Monday, December 24, 2007

The Bishop's Wife - Ending Sermon

I have just discovered a wonderful Christmas movie, and it only took me 49 years to find it.

The Bishop's Wife, produced in 1947, is the story of a suave angel who comes to earth to save a woman and her Episcopal priest husband from spiritual doubt, and a lack of love for life itself.

But this movie is more than that, and features a sermon at the end, that would preach well anywhere today, in a world so in need of the simple, non-commercial message of Christmas. And here, for the first time on the Internet (as I could not find the script in the public domain), is the closing sermon of The Bishops Wife:

Tonight I want to tell you the story of an empty stocking.

Once upon a midnight clear, there was a child's cry, a blazing star hung over a stable, and wise men came with birthday gifts. We haven't forgotten that night down the centuries.
We celebrate it with stars on Christmas trees, with the sound of bells, and with gifts.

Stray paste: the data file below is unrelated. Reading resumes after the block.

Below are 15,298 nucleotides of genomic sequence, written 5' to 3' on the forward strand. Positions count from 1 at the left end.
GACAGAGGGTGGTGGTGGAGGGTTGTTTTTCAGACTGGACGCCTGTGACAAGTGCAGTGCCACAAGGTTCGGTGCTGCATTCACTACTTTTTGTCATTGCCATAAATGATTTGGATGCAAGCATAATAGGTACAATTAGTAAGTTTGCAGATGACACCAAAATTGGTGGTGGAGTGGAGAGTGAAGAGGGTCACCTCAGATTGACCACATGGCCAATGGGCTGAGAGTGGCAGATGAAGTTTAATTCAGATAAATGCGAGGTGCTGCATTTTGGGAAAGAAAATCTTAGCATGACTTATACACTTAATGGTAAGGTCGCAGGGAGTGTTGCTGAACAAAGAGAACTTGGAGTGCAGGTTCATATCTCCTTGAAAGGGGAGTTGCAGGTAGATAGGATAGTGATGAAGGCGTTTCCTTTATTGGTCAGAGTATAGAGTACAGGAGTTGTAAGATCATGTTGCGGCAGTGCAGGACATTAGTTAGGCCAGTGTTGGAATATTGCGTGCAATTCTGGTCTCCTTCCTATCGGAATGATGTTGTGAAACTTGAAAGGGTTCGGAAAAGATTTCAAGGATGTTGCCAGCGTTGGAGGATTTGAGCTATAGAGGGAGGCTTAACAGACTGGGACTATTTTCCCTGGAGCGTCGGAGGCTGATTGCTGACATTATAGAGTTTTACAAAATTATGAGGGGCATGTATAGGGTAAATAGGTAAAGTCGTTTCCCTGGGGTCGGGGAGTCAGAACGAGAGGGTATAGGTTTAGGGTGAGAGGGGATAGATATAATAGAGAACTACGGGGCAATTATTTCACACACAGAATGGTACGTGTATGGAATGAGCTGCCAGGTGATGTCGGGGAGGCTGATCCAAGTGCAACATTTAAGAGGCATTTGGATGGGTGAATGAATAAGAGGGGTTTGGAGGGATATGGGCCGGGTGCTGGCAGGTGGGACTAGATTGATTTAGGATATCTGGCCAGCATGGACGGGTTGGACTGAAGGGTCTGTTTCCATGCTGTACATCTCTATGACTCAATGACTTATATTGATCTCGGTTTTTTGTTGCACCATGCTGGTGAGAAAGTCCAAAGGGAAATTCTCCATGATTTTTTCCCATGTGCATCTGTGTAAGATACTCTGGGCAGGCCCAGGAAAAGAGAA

But especially with gifts. You give me a book, I give you a tie. Aunt Martha has always wanted an orange squeezer and Uncle Henry can do with a new pipe. For we forget nobody, adult or child. All the stockings are filled, all that is, except one. And we have even forgotten to hang it up. The stocking for the child born in a manger. Its his birthday we're celebrating. Don't let us ever forget that.

Let us ask ourselves what He would wish for most. And then, let each put in his share, loving kindness, warm hearts, and a stretched out hand of tolerance. All the shinning gifts that make
peace on earth.

Short but sweet. Sixty years old, and not a day off center. Still relevant.

Merry Christmas to all.

For the latest version of the sermon on YouTube which has not been attacked by the attorneys:
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